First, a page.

BRUSSELS (Reuters) - Three small rivals have dropped their antitrust complaints against International Business Machines Corp that had triggered one of two investigations by EU regulators into IBM’s business practices.
Emulator software vendor T3 Technologies Inc has withdrawn its complaint to the European Commission while Texas-based Neon Enterprise Software has agreed to relinquish its claim, the U.S. technology services company said in a regulatory filing.
French company TurboHercules said on Wednesday it was no longer pursuing its complaint filed with the EU watchdog due to business reasons. The allegations prompted a Commission investigation in July last year.
The Commission said it had no comment on the issue. The regulator could now decide either to continue or scrap the investigation. IBM declined to comment.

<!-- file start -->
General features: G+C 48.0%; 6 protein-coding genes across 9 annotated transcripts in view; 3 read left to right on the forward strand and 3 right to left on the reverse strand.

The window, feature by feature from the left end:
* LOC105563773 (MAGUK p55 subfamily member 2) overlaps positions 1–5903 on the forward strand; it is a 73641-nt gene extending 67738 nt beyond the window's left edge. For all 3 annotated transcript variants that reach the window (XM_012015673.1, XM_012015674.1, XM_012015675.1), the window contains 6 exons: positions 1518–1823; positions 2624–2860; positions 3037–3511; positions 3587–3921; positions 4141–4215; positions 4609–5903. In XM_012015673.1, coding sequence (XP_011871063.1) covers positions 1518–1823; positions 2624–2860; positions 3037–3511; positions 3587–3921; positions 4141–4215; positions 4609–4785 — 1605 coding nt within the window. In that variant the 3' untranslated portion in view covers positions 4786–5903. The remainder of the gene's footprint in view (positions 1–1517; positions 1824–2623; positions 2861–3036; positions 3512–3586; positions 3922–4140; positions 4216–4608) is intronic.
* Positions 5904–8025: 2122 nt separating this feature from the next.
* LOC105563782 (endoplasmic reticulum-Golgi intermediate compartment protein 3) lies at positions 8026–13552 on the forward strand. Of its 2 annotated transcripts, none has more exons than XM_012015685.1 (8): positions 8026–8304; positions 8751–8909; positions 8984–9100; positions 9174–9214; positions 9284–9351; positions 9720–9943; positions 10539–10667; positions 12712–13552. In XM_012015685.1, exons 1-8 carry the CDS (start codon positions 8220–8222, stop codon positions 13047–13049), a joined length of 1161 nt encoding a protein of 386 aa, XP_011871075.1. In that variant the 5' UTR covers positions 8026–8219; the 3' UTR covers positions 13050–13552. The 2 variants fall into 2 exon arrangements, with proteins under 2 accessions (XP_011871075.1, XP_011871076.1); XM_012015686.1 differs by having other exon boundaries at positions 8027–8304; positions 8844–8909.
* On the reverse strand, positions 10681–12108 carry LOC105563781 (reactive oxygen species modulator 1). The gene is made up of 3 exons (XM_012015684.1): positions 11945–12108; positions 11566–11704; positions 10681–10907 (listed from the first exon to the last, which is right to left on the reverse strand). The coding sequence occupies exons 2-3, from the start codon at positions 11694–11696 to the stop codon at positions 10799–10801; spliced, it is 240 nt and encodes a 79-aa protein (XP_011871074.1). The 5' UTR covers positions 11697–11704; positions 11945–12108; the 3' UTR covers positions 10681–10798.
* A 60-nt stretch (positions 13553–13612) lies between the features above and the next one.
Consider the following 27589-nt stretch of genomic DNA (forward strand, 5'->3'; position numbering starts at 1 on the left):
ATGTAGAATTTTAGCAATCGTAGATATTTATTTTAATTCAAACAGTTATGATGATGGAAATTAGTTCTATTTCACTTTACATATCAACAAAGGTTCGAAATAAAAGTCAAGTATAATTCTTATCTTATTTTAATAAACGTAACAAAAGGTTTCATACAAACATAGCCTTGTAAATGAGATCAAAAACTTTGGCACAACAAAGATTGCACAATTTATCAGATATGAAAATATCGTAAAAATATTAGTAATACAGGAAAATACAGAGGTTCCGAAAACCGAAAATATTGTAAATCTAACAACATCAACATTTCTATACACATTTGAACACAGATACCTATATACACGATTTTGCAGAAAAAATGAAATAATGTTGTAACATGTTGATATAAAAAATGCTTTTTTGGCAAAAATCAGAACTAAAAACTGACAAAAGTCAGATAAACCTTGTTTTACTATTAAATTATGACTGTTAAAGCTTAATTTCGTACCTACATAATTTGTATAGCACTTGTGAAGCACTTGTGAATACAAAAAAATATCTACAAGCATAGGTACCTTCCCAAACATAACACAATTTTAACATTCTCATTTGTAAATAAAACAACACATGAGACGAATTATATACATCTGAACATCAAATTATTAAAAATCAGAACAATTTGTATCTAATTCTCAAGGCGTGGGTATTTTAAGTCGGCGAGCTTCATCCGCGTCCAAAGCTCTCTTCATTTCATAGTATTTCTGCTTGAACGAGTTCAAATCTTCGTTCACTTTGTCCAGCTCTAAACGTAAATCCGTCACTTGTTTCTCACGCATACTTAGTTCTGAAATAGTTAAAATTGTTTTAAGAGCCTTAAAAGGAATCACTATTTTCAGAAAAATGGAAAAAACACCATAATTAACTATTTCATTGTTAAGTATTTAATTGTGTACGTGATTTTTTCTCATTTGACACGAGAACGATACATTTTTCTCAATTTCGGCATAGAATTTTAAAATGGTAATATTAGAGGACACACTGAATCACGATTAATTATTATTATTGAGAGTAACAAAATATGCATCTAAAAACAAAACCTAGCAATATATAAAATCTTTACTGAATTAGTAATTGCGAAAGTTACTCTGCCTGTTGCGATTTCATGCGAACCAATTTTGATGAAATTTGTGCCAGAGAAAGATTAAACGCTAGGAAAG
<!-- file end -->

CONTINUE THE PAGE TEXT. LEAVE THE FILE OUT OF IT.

The Commission had on its own initiative opened a second investigation into allegations of discriminatory behavior by IBM toward competing suppliers of mainframe maintenance services in July last year.
IBM had said at the time of the allegations that Microsoft and other competitors had inspired the actions by T3 and TurboHercules.
T3 filed its complaint in January 2009 and TurboHercules in March 2010. Both companies had claimed that IBM tied the sales of its mainframe computers to its dominant mainframe operating systems. Neon had in July last year accused IBM of conduct that disparaged its product.
Many big companies and government institutions use mainframes, which are powerful computers, to store and process critical information.
Editing by David Brunnstrom